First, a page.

Rosa Manus (1881-1942) was an extremely energetic, internationally oriented feminist and activist. In 1935, she co-founded the International Archives for the Women’s Movement ( IAV), currently known as Atria. She was involved in organising many of the conferences and events of both the Dutch Association for Women’s Suffrage (now called Vrouwenbelangen) and the International Woman Suffrage Alliance (in 1926 renamed the International Alliance of Women).
A brief summary of Rosa Manus’s life:
Portrait of Rosa Manus. From the IAV archives that were returned from Moscow in 2003.
Rosette Susanna Manus was born in Amsterdam on 20 August 1881. She was the daughter of the tobacco merchant Henry Philip Manus and Soete Vita Israël.
Participated in the fourth international congress of the International Woman Suffrage Alliance from 15 to 20 June 1908 in Amsterdam. This was the start of her involvement in many of the conferences and events of not only the Alliance but also the Dutch Association for Women’s Suffrage.
Appointed special organiser of the International Woman Suffrage Alliance.
Organised the exhibition ‘Woman 1813–1913’ with Mia Boissevain. This event marked the Kingdom of the Netherlands’ centenary. It focused on women’s positions in around 1813 along with developments up to 1913.
Clara Meijers heard about the women’s bank in Berlin and tried to establish one in the Netherlands since then.
Clara Meijers at her desk with her colleague C.D.E. Kleinhoonte on the left. In 1928, Clara Meijers became the first female bank director and was responsible for the Women’s Bank of the Rotterdamsche Bankvereeninging, a branch of the Rotterdamsche Bank, Amsterdam. This office was set up especially for female clients. Rosa Manus was its first customer. © Collection IAV – Atria
Organised an important part of the International Congress of Women in The Hague, which had been convened by the Dutch National Committee for International Affairs. Held against the background of the First World War, it included women from both hostile and neutral countries.
Appointed Secretary of the International Committee of Women for Permanent Peace, which was launched on 28 April 1915. In 1919, was renamed this Committee Women’s International League for Peace and Freedom (WILPF).
World tour with Carrie Chapman Catt, the President of the International Woman Suffrage Alliance. It lasted almost a year and South America was their main destination.
Organised the celebrations to mark Aletta Jacobs’ seventieth birthday.
Appointed Vice-President of the International Woman Suffrage Alliance, which she was to remain until her death in 1942.
Appointed Secretary of the International Women’s Organizations’ International Disarmament Committee on 6 February 1932. She presented more than eight million signatures from fifty-nine countries to the League of Nations’ Chairman during the disarmament conference in Geneva. Still more signatures were received after the petition’s presentation that ultimately came to a total of more than ten million.
Rosa Manus founded the Dutch Women’s Electricity Association on 7 September 1932. Archive and magazine included in the Collection IAV-Atria.
Journey to Egypt with Margery Corbett Ashby (Catt’s successor as International Alliance President), Germaine Malaterre-Sellier and Christine Bakker-van Bosse. Manus and Corbett Ashby then travelled to Palestine, while the other two went on to Lebanon and Syria. The objective here was to encourage women to attend the 1935 conference in Istanbul, which was to be the Alliance’s first international conference in a non-western country.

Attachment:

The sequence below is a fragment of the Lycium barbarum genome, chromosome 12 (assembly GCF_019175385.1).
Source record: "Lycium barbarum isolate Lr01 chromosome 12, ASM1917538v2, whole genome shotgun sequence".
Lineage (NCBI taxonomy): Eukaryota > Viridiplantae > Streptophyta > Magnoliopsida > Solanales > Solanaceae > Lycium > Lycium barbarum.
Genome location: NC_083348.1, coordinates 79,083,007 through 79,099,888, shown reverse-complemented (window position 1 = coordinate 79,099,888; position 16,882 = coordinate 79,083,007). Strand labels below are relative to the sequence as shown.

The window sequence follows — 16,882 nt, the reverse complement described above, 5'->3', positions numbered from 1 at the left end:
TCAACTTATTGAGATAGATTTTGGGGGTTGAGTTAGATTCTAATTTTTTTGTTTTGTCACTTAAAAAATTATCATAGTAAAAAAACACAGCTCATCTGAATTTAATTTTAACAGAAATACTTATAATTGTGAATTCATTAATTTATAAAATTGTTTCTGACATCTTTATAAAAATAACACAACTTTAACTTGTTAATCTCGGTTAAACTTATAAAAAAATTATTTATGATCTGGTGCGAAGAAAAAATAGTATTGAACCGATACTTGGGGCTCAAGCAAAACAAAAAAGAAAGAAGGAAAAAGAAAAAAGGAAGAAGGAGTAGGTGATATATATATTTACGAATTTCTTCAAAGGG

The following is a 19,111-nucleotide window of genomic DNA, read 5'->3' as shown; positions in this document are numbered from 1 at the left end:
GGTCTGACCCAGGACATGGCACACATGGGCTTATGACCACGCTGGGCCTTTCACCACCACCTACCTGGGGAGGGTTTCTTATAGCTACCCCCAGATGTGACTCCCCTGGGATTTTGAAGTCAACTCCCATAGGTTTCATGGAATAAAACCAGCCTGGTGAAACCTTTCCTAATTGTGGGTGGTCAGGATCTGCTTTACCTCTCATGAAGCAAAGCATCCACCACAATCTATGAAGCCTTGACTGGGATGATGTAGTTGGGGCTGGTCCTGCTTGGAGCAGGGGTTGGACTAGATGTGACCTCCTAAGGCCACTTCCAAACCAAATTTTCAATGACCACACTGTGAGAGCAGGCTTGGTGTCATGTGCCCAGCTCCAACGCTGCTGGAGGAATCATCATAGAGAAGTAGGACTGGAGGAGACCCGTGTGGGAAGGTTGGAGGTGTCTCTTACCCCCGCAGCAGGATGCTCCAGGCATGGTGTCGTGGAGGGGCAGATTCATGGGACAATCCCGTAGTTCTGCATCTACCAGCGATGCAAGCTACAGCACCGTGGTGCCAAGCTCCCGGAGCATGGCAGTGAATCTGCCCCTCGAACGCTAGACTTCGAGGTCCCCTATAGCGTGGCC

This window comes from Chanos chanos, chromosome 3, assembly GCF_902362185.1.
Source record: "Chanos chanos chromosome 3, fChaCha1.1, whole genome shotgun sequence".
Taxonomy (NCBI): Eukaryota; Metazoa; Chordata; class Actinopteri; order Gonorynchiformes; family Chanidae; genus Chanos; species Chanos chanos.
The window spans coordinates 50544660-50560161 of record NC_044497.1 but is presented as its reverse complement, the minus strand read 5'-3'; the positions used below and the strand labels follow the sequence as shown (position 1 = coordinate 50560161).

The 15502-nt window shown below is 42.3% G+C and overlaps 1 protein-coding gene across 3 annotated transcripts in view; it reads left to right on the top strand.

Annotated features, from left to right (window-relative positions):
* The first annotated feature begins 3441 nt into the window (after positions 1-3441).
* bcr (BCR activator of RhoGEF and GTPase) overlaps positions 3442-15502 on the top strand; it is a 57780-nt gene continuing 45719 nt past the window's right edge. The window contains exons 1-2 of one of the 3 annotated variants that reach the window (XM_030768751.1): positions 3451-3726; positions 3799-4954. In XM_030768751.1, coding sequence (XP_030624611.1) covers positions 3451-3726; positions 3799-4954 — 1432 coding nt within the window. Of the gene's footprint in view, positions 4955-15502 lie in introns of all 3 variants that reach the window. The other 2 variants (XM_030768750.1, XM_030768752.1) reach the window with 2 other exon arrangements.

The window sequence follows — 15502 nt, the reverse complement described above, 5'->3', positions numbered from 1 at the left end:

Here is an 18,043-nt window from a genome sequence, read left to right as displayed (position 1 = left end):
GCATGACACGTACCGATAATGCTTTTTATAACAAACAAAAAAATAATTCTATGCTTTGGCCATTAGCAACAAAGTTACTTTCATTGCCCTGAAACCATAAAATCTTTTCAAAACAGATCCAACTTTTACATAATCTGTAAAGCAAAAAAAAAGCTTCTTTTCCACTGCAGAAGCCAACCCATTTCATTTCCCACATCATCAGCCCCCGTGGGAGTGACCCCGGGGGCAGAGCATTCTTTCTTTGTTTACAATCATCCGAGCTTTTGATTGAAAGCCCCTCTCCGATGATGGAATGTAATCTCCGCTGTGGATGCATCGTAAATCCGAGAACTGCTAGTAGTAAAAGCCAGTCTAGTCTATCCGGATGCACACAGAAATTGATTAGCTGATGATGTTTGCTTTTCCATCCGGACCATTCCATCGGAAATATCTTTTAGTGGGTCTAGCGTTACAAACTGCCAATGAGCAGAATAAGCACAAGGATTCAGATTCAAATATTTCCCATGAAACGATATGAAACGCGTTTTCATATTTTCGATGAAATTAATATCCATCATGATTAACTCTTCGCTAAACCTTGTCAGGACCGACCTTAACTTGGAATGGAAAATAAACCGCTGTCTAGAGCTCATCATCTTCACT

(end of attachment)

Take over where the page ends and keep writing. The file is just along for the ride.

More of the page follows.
Founded the International Archives for the Women’s Movement (IAV) with Johanna Naber and Willemijn Posthumus-van der Goot. This institute was later renamed the International Information Centre and Archives for the Women’s Movement and has been known as Atria, Institute on Gender Equality and Women’s History since 2013. Among the books Rosa Manus donated to the IAV were also books of Aletta Jacobs she received in 1930.
Organised the Rassemblement Universel pour la Paix pacifist congress in Brussels, where peace organisations from as many countries as possible gathered to protest against war and fascism.
Appointed by Royal Decree an Officer of the Order of Orange-Nassau on 22 August 1936. According to Elly Winkel’s diary, at that time Rosa Manus was in Brussels arranging the congress mentioned above and only heard of the appointment during a phone call on 29 August 1936.
Interrogated by the Belgian police for alleged communism on 1 September 1936.
Last donation of Rosa Manus’s personal archive to the International Archives for the Women’s Movement in February. The IAV were closed by the Nazis on 2 July 1940 and ransacked ten days later.
Following various interrogations, Manus was arrested for being state dangerous on 16 August 1941. She spent three weeks in prison in Scheveningen.
Sent to Dusseldorf in September 1941. She was imprisoned at the police headquarters, where the Gestapo also had its own interrogation facilities.
Transportation to Ravensbrück concentration camp leaving on 2 October 1941. Arrived on or around 25 October 1941.
Rosa Manus was most probably gassed at Bernburg in March 1942 because she was Jewish.
On 23 July 1942, the family received a message from Ravensbrück that Rosa Manus had died on 29 May 1942.
After the war, the Red Cross recorded 28 April 1943 as her date of death. For a long time, this was regarded as being the most likely date, as the Nazis’ announcements of deaths often turned out to be intentionally false. However, Myriam Everard’s research has since revealed that 28 April 1943 is also wrong.
Family tomb Rosa Manus
Born in Amsterdam in 1881, died and buried at the German concentration camp in Ravensbrück in 1943, used her organisational talent and knowledge of human nature, her energy and ability TO HELP THE ADVANCEMENT OF WOMEN. Few have surpassed Rosa Manus in dedication and selflessness.